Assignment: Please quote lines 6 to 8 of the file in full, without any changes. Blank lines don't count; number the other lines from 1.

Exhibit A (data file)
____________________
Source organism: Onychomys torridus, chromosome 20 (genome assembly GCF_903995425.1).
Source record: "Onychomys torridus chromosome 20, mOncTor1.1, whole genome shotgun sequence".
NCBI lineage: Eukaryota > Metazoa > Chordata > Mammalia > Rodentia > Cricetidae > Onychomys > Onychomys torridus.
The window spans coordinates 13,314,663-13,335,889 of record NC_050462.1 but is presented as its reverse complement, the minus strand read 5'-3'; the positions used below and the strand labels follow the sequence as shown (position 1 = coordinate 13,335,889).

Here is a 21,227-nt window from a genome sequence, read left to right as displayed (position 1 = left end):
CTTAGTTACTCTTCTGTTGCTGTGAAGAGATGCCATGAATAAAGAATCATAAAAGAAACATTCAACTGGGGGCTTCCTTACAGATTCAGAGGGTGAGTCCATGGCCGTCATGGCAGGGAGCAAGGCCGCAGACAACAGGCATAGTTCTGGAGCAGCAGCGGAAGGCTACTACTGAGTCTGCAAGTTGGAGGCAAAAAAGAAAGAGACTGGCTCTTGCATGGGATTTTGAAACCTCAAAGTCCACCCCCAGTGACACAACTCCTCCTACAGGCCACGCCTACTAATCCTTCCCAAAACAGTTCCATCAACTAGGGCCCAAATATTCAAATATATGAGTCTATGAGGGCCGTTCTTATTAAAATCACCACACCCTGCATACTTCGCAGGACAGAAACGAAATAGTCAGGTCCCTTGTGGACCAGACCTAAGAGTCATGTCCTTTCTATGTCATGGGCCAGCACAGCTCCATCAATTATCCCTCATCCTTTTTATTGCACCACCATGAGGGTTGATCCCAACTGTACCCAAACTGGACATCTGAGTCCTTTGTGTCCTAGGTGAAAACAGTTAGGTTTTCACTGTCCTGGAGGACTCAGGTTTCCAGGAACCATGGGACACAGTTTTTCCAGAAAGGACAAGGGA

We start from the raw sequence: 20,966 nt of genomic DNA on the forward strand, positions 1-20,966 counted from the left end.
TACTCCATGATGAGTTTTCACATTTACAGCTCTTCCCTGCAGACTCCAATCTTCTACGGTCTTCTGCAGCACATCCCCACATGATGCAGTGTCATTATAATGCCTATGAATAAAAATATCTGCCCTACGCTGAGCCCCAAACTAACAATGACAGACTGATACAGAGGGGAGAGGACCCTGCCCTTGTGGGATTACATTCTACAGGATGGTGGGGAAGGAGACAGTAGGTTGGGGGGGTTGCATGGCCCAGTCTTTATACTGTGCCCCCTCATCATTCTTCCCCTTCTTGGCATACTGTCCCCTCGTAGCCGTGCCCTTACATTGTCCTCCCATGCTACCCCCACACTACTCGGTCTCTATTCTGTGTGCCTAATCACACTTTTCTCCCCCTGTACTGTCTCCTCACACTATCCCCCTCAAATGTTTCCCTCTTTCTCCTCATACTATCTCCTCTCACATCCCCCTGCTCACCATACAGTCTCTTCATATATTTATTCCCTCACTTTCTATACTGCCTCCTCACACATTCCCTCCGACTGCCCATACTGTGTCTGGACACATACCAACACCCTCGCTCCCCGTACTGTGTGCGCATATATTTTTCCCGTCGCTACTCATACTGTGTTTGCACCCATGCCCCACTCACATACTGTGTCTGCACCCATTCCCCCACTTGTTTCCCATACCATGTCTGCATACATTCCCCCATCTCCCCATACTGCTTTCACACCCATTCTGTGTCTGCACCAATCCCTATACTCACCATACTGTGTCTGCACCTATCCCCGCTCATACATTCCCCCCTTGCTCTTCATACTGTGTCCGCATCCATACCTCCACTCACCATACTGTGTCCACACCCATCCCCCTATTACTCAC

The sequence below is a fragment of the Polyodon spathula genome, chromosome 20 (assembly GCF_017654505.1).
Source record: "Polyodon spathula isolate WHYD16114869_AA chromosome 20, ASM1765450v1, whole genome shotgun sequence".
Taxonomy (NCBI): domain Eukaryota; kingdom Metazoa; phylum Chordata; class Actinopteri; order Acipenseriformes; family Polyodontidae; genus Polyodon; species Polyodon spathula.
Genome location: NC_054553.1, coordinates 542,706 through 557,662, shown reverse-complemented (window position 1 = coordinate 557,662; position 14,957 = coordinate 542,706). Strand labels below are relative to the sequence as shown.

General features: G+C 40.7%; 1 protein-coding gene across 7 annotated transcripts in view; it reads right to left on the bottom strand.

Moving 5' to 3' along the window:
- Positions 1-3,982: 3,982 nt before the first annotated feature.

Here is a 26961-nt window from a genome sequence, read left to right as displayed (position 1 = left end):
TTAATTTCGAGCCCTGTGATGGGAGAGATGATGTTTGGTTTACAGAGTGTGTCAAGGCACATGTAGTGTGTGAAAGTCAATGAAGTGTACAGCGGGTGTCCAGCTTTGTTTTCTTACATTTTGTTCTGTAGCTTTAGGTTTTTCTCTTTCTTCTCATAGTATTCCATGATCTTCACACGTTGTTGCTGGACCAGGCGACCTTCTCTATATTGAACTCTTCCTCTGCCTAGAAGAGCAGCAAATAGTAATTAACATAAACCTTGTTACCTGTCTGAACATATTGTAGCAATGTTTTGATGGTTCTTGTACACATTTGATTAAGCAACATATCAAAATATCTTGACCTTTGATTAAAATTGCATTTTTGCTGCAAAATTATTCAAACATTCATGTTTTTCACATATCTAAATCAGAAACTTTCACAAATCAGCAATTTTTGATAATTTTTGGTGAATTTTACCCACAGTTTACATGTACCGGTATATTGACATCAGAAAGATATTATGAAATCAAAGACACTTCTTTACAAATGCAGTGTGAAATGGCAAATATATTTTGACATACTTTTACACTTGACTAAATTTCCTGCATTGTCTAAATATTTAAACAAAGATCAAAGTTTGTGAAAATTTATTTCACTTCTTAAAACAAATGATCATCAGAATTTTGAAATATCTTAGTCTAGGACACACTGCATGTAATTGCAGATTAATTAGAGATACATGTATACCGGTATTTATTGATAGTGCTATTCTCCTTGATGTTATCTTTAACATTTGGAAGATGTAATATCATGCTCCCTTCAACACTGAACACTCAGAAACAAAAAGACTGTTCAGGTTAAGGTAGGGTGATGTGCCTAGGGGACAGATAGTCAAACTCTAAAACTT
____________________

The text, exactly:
CTTAGTTACTCTTCTGTTGCTGTGAAGAGATGCCATGAATAAAGAATCATAAAAGAAACATTCAACTGGGGGCTTCCTTACAGATTCAGAGGGTGAGTCCATGGCCGTCATGGCAGGGAGCAAGGCCGCAGACAACAGGCATAGTTCTGGAGCAGCAGCGGAAGGCTACTACTGAGTCTGCAAGTTGGAGGCAAAAAAGAAAGAGACTGGCTCTTGCATGGGATTTTGAAACCTCAAAGTCCACCCCCAGTGACACAACTCCTCCTACAGGCCACGCCTACTAATCCTTCCCAAAACAGTTCCATCAACTAGGGCCCAAATATTCAAATATATGAGTCTATGAGGGCCGTTCTTATTAAAATCACCACACCCTGCATACTTCGCAGGACAGAAACGAAATAGTCAGGTCCCTTGTGGACCAGACCTAAGAGTCATGTCCTTTCTATGTCATGGGCCAGCACAGCTCCATCAATTATCCCTCATCCTTTTTATTGCACCACCATGAGGGTTGATCCCAACTGTACCCAAACTGGACATCTGAGTCCTTTGTGTCCTAGGTGAAAACAGTTAGGTTTTCACTGTCCTGGAGGACTCAGGTTTCCAGGAACCATGGGACACAGTTTTTCCAGAAAGGACAAGGGA

We start from the raw sequence: 20,966 nt of genomic DNA on the forward strand, positions 1-20,966 counted from the left end.
TACTCCATGATGAGTTTTCACATTTACAGCTCTTCCCTGCAGACTCCAATCTTCTACGGTCTTCTGCAGCACATCCCCACATGATGCAGTGTCATTATAATGCCTATGAATAAAAATATCTGCCCTACGCTGAGCCCCAAACTAACAATGACAGACTGATACAGAGGGGAGAGGACCCTGCCCTTGTGGGATTACATTCTACAGGATGGTGGGGAAGGAGACAGTAGGTTGGGGGGGTTGCATGGCCCAGTCTTTATACTGTGCCCCCTCATCATTCTTCCCCTTCTTGGCATACTGTCCCCTCGTAGCCGTGCCCTTACATTGTCCTCCCATGCTACCCCCACACTACTCGGTCTCTATTCTGTGTGCCTAATCACACTTTTCTCCCCCTGTACTGTCTCCTCACACTATCCCCCTCAAATGTTTCCCTCTTTCTCCTCATACTATCTCCTCTCACATCCCCCTGCTCACCATACAGTCTCTTCATATATTTATTCCCTCACTTTCTATACTGCCTCCTCACACATTCCCTCCGACTGCCCATACTGTGTCTGGACACATACCAACACCCTCGCTCCCCGTACTGTGTGCGCATATATTTTTCCCGTCGCTACTCATACTGTGTTTGCACCCATGCCCCACTCACATACTGTGTCTGCACCCATTCCCCCACTTGTTTCCCATACCATGTCTGCATACATTCCCCCATCTCCCCATACTGCTTTCACACCCATTCTGTGTCTGCACCAATCCCTATACTCACCATACTGTGTCTGCACCTATCCCCGCTCATACATTCCCCCCTTGCTCTTCATACTGTGTCCGCATCCATACCTCCACTCACCATACTGTGTCCACACCCATCCCCCTATTACTCAC